Short Reads

How to substantiate a claim for disclosure of records

How to substantiate a claim for disclosure of records

How to substantiate a claim for disclosure of records

05.04.2016 NL law

HR 13 November 2015, ECLI:HR:2015:3304 (AIB/Novisem).

The judgment of the Dutch Supreme Court dated 13 November 2015 addresses the extent to which a claimant should substantiate its legitimate interest and legal relationship when claiming disclosure of documents, as required by the Dutch Code of Civil Procedure (CCP).

Article 843a CCP provides the basis for claiming disclosure of evidence regarding records (bescheiden), including both hard copy and electronic files, for those claimants with  a legitimate interest in obtaining evidence. Paragraph 1 of the provision reads:

“Anyone having a legitimate interest can, at his own expenses, require from the person who has records at his disposal or in his possession, access to or a copy of specific records with regard to a legal relationship to which he or his legal predecessors are party (…)

Such claims can be submitted as a procedural matter in pending proceedings, such as proceedings on the merits. It can also be brought forward in independent proceedings, such as preliminary relief proceedings. Disclosure of records can be claimed from the party with whom the relevant “legal relationship” exists. Disclosure can also be demanded from a third party who has relevant records at his disposal, even if that third party is not necessarily a party to the legal relationship.

Article 1019a CCP further specifies that an intellectual property infringement qualifies as a legal relationship for disclosure pursuant article 843a CCP.

In the judgment at hand – in preliminary relief proceedings – the claimant, AIB, requested copies of all records, such as transport documents, administration, e-mails, correspondence, advertisement, regarding the trading in three specific varieties of celeriac. AIB argued that it could legitimately claim disclosure of these records because there were sufficient grounds to suspect infringement of protected plant variety rights by the defendant, Novisem. AIB substantiated this with proof of dissemination of a price list which mentioned the protected celeriac plant varieties and proof of a sales meeting promoting the varieties concerned. Novisem defended its position and claimed that it had not actually sold any plant material in the Netherlands and that the relevant activities were aimed at buyers outside the Netherlands, where the variety rights were not protected.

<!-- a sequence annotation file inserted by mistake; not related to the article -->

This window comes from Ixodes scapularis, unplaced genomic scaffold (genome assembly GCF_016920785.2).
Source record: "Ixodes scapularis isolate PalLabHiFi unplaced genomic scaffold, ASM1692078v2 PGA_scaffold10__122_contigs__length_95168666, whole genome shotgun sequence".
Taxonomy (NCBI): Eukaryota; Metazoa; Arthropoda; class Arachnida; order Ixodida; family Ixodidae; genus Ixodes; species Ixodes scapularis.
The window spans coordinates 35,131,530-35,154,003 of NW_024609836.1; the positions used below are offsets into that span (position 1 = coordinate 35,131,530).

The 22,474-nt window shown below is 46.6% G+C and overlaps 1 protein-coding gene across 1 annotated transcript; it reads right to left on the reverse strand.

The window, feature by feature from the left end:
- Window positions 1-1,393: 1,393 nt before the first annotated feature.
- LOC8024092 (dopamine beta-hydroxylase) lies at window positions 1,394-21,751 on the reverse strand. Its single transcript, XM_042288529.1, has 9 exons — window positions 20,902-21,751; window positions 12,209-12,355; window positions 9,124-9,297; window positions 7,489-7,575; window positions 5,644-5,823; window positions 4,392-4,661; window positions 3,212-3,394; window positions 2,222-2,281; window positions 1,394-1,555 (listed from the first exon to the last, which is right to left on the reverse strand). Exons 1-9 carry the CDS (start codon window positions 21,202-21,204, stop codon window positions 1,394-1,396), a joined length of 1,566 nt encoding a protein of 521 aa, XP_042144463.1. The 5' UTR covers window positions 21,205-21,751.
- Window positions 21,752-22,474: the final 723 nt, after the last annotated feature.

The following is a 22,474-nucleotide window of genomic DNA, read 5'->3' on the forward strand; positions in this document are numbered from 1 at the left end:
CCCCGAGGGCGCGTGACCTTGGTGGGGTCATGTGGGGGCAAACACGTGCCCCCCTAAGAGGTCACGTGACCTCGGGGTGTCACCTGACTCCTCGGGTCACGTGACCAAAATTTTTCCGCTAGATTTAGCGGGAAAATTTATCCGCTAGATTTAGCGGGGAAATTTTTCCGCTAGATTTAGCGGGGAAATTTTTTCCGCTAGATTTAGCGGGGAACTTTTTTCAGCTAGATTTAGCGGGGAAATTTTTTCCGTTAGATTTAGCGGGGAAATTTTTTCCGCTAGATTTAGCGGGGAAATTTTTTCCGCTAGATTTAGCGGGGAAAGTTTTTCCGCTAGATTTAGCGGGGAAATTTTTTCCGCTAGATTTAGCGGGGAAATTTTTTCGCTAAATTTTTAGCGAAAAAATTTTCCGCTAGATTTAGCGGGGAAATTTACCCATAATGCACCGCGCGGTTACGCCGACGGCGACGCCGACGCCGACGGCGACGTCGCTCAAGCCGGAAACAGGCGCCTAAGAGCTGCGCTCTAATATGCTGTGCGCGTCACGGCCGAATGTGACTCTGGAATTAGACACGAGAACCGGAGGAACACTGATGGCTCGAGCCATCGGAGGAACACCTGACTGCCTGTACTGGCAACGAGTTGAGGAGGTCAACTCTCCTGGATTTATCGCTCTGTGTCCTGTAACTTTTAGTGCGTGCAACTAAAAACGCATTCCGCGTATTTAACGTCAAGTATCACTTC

The Court of Appeal ruled that under these circumstances (and in view of Novisem’s defence) it was not sufficiently convinced that an infringement of the variety right of the claimant would be established in the proceedings on the merits and dismissed the claim. The Court added that in any case the possible infringement would be minor and for this reason the requested disclosure of records could not be justified.

Before the Supreme Court, AIB complained that the test applied by the Court of Appeal is too strict. According to AIB, a claimant is only required to substantiate its legal relationship on the basis of which it has a legitimate interest in disclosure of the records and the court should not assess the likelihood of success in the proceedings on the merits.

The Supreme Court ruled that when the existence of a legal relationship (such as an infringement of an intellectual property right) is disputed, the claimant should substantiate its claims using evidence which is already available, to the extent that the infringement, or the threat thereof, is sufficiently likely. It depends on the actual statements of both parties and the evidence presented whether the existence of a legal relationship is sufficiently likely. The Supreme Court also clarified that the threshold to determine the likelihood of the infringement, to be demonstrated by the claimant, is lower than that required in an injunction claim regarding the infringement in summary proceedings.

In addition, the Supreme Court ruled that, even if the evidence presented to the Court at most revealed a minor infringement (as stated in the judgment of the Court of Appeal), this does not entail that the claimant does not have a legitimate interest in disclosure of records. The disclosure is justified by the need of the claimant to further substantiate the nature and scale of the infringement.